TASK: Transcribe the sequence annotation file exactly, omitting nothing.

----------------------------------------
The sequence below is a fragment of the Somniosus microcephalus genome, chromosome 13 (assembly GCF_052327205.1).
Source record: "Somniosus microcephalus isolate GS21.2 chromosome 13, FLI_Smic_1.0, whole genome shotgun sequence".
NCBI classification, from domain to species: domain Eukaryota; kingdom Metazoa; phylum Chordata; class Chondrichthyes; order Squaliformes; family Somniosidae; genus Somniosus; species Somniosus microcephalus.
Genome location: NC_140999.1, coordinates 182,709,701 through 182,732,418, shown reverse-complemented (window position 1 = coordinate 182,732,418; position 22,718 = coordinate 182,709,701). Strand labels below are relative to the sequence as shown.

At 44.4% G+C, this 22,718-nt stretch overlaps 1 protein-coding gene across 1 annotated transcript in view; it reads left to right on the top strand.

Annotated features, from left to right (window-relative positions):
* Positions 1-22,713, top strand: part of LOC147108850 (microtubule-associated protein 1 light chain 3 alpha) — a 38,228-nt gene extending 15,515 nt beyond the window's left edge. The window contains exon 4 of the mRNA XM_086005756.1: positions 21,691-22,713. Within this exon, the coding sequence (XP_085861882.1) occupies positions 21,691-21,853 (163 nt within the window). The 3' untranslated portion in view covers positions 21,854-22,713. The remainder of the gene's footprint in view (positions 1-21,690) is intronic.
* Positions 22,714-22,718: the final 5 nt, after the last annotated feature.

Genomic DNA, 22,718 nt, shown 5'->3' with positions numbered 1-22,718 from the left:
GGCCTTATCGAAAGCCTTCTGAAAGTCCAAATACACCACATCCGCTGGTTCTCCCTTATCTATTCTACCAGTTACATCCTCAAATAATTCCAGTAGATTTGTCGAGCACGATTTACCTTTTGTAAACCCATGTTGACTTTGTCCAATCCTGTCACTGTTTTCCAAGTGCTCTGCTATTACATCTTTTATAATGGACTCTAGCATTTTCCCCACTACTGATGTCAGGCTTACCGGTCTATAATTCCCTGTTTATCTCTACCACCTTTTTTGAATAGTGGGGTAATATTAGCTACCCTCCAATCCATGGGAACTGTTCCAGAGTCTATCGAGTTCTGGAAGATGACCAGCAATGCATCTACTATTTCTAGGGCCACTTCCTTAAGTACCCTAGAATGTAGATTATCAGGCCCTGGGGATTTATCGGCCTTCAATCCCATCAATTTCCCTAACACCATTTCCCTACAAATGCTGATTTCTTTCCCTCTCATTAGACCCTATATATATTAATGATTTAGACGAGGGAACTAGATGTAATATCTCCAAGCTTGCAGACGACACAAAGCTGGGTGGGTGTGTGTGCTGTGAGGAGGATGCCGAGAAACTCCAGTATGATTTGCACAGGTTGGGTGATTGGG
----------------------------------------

The sequence below is a fragment of the Somniosus microcephalus genome, chromosome 13 (assembly GCF_052327205.1).
Source record: "Somniosus microcephalus isolate GS21.2 chromosome 13, FLI_Smic_1.0, whole genome shotgun sequence".
NCBI classification, from domain to species: domain Eukaryota; kingdom Metazoa; phylum Chordata; class Chondrichthyes; order Squaliformes; family Somniosidae; genus Somniosus; species Somniosus microcephalus.
Genome location: NC_140999.1, coordinates 182,709,701 through 182,732,418, shown reverse-complemented (window position 1 = coordinate 182,732,418; position 22,718 = coordinate 182,709,701). Strand labels below are relative to the sequence as shown.

At 44.4% G+C, this 22,718-nt stretch overlaps 1 protein-coding gene across 1 annotated transcript in view; it reads left to right on the top strand.

Annotated features, from left to right (window-relative positions):
* Positions 1-22,713, top strand: part of LOC147108850 (microtubule-associated protein 1 light chain 3 alpha) — a 38,228-nt gene extending 15,515 nt beyond the window's left edge. The window contains exon 4 of the mRNA XM_086005756.1: positions 21,691-22,713. Within this exon, the coding sequence (XP_085861882.1) occupies positions 21,691-21,853 (163 nt within the window). The 3' untranslated portion in view covers positions 21,854-22,713. The remainder of the gene's footprint in view (positions 1-21,690) is intronic.
* Positions 22,714-22,718: the final 5 nt, after the last annotated feature.

Genomic DNA, 22,718 nt, shown 5'->3' with positions numbered 1-22,718 from the left:
GGCCTTATCGAAAGCCTTCTGAAAGTCCAAATACACCACATCCGCTGGTTCTCCCTTATCTATTCTACCAGTTACATCCTCAAATAATTCCAGTAGATTTGTCGAGCACGATTTACCTTTTGTAAACCCATGTTGACTTTGTCCAATCCTGTCACTGTTTTCCAAGTGCTCTGCTATTACATCTTTTATAATGGACTCTAGCATTTTCCCCACTACTGATGTCAGGCTTACCGGTCTATAATTCCCTGTTTATCTCTACCACCTTTTTTGAATAGTGGGGTAATATTAGCTACCCTCCAATCCATGGGAACTGTTCCAGAGTCTATCGAGTTCTGGAAGATGACCAGCAATGCATCTACTATTTCTAGGGCCACTTCCTTAAGTACCCTAGAATGTAGATTATCAGGCCCTGGGGATTTATCGGCCTTCAATCCCATCAATTTCCCTAACACCATTTCCCTACAAATGCTGATTTCTTTCCCTCTCATTAGACCCTATATATATTAATGATTTAGACGAGGGAACTAGATGTAATATCTCCAAGCTTGCAGACGACACAAAGCTGGGTGGGTGTGTGTGCTGTGAGGAGGATGCCGAGAAACTCCAGTATGATTTGCACAGGTTGGGTGATTGGG